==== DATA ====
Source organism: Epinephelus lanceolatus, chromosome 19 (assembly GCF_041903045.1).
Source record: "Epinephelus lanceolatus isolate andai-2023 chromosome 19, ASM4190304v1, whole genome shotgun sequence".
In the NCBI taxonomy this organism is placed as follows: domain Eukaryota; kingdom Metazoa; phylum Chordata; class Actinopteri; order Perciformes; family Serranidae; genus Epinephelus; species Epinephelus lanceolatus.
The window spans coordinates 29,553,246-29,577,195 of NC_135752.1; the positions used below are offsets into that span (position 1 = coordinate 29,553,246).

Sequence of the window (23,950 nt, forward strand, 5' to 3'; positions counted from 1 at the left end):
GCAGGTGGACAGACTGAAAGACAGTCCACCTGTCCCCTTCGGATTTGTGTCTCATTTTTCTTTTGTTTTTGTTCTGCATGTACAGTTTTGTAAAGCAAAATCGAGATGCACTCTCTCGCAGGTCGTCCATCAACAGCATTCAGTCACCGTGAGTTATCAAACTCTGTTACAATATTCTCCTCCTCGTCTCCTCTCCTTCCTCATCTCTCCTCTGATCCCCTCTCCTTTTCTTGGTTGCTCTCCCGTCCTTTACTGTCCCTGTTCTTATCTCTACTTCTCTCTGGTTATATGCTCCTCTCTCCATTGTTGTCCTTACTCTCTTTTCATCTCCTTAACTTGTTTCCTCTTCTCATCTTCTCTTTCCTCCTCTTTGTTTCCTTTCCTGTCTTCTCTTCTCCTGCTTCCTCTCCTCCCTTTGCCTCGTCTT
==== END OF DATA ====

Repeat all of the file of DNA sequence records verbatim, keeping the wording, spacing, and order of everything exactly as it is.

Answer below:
Source organism: Epinephelus lanceolatus, chromosome 19 (assembly GCF_041903045.1).
Source record: "Epinephelus lanceolatus isolate andai-2023 chromosome 19, ASM4190304v1, whole genome shotgun sequence".
In the NCBI taxonomy this organism is placed as follows: domain Eukaryota; kingdom Metazoa; phylum Chordata; class Actinopteri; order Perciformes; family Serranidae; genus Epinephelus; species Epinephelus lanceolatus.
The window spans coordinates 29,553,246-29,577,195 of NC_135752.1; the positions used below are offsets into that span (position 1 = coordinate 29,553,246).

Sequence of the window (23,950 nt, forward strand, 5' to 3'; positions counted from 1 at the left end):
GCAGGTGGACAGACTGAAAGACAGTCCACCTGTCCCCTTCGGATTTGTGTCTCATTTTTCTTTTGTTTTTGTTCTGCATGTACAGTTTTGTAAAGCAAAATCGAGATGCACTCTCTCGCAGGTCGTCCATCAACAGCATTCAGTCACCGTGAGTTATCAAACTCTGTTACAATATTCTCCTCCTCGTCTCCTCTCCTTCCTCATCTCTCCTCTGATCCCCTCTCCTTTTCTTGGTTGCTCTCCCGTCCTTTACTGTCCCTGTTCTTATCTCTACTTCTCTCTGGTTATATGCTCCTCTCTCCATTGTTGTCCTTACTCTCTTTTCATCTCCTTAACTTGTTTCCTCTTCTCATCTTCTCTTTCCTCCTCTTTGTTTCCTTTCCTGTCTTCTCTTCTCCTGCTTCCTCTCCTCCCTTTGCCTCGTCTT